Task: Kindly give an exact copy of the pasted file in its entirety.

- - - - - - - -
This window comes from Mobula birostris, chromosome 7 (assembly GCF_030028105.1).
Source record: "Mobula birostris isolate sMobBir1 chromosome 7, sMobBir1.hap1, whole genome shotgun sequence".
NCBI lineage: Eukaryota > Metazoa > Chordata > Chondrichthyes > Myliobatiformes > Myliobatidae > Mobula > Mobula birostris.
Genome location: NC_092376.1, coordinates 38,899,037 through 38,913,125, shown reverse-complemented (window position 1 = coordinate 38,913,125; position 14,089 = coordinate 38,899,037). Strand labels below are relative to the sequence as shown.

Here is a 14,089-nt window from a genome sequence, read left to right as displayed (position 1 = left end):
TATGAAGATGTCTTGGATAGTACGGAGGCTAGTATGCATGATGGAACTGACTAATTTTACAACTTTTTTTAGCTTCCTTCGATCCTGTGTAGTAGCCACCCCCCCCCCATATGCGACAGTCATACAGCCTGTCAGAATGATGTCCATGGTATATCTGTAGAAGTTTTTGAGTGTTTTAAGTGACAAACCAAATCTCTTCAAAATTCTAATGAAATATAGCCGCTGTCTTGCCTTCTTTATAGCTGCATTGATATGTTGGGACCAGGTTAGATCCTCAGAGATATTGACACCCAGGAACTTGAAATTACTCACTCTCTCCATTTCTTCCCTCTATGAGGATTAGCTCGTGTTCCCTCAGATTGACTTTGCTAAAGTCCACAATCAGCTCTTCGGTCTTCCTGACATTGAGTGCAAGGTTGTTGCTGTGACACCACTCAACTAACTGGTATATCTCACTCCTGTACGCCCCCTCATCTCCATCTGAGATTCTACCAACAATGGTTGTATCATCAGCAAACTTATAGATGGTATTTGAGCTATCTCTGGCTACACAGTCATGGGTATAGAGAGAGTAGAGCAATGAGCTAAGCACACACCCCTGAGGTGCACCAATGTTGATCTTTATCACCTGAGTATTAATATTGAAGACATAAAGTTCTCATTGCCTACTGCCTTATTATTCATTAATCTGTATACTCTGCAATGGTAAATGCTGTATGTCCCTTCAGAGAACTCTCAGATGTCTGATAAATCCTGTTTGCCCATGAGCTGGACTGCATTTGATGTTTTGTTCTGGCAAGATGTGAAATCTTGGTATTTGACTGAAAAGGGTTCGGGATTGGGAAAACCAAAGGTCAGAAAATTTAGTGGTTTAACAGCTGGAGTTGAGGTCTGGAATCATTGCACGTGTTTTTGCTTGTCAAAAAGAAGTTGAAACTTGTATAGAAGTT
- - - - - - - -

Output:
This window comes from Mobula birostris, chromosome 7 (assembly GCF_030028105.1).
Source record: "Mobula birostris isolate sMobBir1 chromosome 7, sMobBir1.hap1, whole genome shotgun sequence".
NCBI lineage: Eukaryota > Metazoa > Chordata > Chondrichthyes > Myliobatiformes > Myliobatidae > Mobula > Mobula birostris.
Genome location: NC_092376.1, coordinates 38,899,037 through 38,913,125, shown reverse-complemented (window position 1 = coordinate 38,913,125; position 14,089 = coordinate 38,899,037). Strand labels below are relative to the sequence as shown.

Here is a 14,089-nt window from a genome sequence, read left to right as displayed (position 1 = left end):
TATGAAGATGTCTTGGATAGTACGGAGGCTAGTATGCATGATGGAACTGACTAATTTTACAACTTTTTTTAGCTTCCTTCGATCCTGTGTAGTAGCCACCCCCCCCCCATATGCGACAGTCATACAGCCTGTCAGAATGATGTCCATGGTATATCTGTAGAAGTTTTTGAGTGTTTTAAGTGACAAACCAAATCTCTTCAAAATTCTAATGAAATATAGCCGCTGTCTTGCCTTCTTTATAGCTGCATTGATATGTTGGGACCAGGTTAGATCCTCAGAGATATTGACACCCAGGAACTTGAAATTACTCACTCTCTCCATTTCTTCCCTCTATGAGGATTAGCTCGTGTTCCCTCAGATTGACTTTGCTAAAGTCCACAATCAGCTCTTCGGTCTTCCTGACATTGAGTGCAAGGTTGTTGCTGTGACACCACTCAACTAACTGGTATATCTCACTCCTGTACGCCCCCTCATCTCCATCTGAGATTCTACCAACAATGGTTGTATCATCAGCAAACTTATAGATGGTATTTGAGCTATCTCTGGCTACACAGTCATGGGTATAGAGAGAGTAGAGCAATGAGCTAAGCACACACCCCTGAGGTGCACCAATGTTGATCTTTATCACCTGAGTATTAATATTGAAGACATAAAGTTCTCATTGCCTACTGCCTTATTATTCATTAATCTGTATACTCTGCAATGGTAAATGCTGTATGTCCCTTCAGAGAACTCTCAGATGTCTGATAAATCCTGTTTGCCCATGAGCTGGACTGCATTTGATGTTTTGTTCTGGCAAGATGTGAAATCTTGGTATTTGACTGAAAAGGGTTCGGGATTGGGAAAACCAAAGGTCAGAAAATTTAGTGGTTTAACAGCTGGAGTTGAGGTCTGGAATCATTGCACGTGTTTTTGCTTGTCAAAAAGAAGTTGAAACTTGTATAGAAGTT